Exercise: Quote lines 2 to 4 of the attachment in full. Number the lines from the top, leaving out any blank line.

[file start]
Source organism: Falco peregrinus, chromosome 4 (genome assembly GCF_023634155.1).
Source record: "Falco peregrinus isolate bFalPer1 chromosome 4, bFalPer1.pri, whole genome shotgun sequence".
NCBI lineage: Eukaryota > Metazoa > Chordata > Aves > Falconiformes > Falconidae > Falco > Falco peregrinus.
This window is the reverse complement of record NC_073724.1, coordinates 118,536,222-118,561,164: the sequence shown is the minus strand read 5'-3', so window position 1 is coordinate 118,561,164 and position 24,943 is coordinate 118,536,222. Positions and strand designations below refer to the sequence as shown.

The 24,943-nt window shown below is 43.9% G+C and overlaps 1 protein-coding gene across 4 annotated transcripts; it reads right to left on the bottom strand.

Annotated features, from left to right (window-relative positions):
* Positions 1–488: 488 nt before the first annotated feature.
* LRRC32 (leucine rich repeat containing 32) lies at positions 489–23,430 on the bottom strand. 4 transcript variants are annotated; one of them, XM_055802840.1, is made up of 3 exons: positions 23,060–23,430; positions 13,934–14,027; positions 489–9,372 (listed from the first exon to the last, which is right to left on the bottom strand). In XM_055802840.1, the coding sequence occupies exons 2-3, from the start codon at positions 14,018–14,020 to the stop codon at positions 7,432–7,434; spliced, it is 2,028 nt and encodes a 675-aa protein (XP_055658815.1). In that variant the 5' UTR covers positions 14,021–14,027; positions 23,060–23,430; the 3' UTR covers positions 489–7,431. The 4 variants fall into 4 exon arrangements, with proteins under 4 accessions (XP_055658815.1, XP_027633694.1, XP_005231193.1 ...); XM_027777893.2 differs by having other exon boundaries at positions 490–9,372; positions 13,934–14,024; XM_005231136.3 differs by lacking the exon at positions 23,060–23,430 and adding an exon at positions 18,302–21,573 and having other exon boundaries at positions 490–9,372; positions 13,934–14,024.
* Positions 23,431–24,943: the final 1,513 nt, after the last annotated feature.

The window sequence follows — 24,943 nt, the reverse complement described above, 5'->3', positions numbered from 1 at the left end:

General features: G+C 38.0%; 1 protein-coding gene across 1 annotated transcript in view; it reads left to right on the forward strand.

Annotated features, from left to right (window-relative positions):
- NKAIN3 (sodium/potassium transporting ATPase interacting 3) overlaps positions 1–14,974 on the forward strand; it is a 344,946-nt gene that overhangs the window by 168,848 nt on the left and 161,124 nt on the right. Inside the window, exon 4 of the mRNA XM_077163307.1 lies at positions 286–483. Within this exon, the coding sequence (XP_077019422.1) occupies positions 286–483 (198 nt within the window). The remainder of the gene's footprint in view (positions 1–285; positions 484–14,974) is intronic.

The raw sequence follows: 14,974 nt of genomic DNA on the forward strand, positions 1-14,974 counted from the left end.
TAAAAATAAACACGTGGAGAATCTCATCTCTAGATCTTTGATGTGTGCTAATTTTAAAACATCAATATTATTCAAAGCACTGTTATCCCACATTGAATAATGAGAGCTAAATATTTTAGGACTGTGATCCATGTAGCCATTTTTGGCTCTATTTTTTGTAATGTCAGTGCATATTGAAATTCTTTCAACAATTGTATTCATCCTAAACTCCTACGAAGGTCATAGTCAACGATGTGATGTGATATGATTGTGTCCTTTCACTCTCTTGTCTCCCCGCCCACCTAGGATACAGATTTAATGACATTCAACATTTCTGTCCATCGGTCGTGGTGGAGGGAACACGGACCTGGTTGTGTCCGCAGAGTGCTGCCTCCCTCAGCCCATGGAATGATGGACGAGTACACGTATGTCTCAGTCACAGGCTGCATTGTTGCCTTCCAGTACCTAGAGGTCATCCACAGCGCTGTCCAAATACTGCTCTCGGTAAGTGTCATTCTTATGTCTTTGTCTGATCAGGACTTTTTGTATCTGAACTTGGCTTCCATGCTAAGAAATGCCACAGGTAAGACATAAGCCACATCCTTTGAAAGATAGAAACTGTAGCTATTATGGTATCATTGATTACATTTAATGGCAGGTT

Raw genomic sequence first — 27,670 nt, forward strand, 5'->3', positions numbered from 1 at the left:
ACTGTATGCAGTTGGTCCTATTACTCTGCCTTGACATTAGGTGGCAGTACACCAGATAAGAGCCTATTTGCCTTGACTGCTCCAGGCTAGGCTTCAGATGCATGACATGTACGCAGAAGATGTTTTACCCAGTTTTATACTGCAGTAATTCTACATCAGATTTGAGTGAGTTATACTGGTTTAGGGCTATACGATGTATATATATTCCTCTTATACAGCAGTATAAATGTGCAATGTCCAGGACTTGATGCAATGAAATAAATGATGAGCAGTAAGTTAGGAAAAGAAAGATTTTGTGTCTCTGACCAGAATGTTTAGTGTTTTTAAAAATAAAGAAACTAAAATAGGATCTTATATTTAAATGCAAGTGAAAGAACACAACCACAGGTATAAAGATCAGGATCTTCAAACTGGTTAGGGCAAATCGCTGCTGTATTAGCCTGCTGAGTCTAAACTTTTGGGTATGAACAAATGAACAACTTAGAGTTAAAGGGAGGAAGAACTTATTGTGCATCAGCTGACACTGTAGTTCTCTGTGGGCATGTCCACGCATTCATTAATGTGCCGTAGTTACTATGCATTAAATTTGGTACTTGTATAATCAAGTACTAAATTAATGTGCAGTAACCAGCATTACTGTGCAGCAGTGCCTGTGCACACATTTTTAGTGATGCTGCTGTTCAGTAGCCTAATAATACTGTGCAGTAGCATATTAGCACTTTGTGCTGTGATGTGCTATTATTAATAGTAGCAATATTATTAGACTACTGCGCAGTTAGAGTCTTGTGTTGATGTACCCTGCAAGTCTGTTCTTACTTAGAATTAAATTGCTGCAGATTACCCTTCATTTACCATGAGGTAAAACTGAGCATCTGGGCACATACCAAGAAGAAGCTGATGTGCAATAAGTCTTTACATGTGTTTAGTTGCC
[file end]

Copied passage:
Source record: "Falco peregrinus isolate bFalPer1 chromosome 4, bFalPer1.pri, whole genome shotgun sequence".
NCBI lineage: Eukaryota > Metazoa > Chordata > Aves > Falconiformes > Falconidae > Falco > Falco peregrinus.
This window is the reverse complement of record NC_073724.1, coordinates 118,536,222-118,561,164: the sequence shown is the minus strand read 5'-3', so window position 1 is coordinate 118,561,164 and position 24,943 is coordinate 118,536,222. Positions and strand designations below refer to the sequence as shown.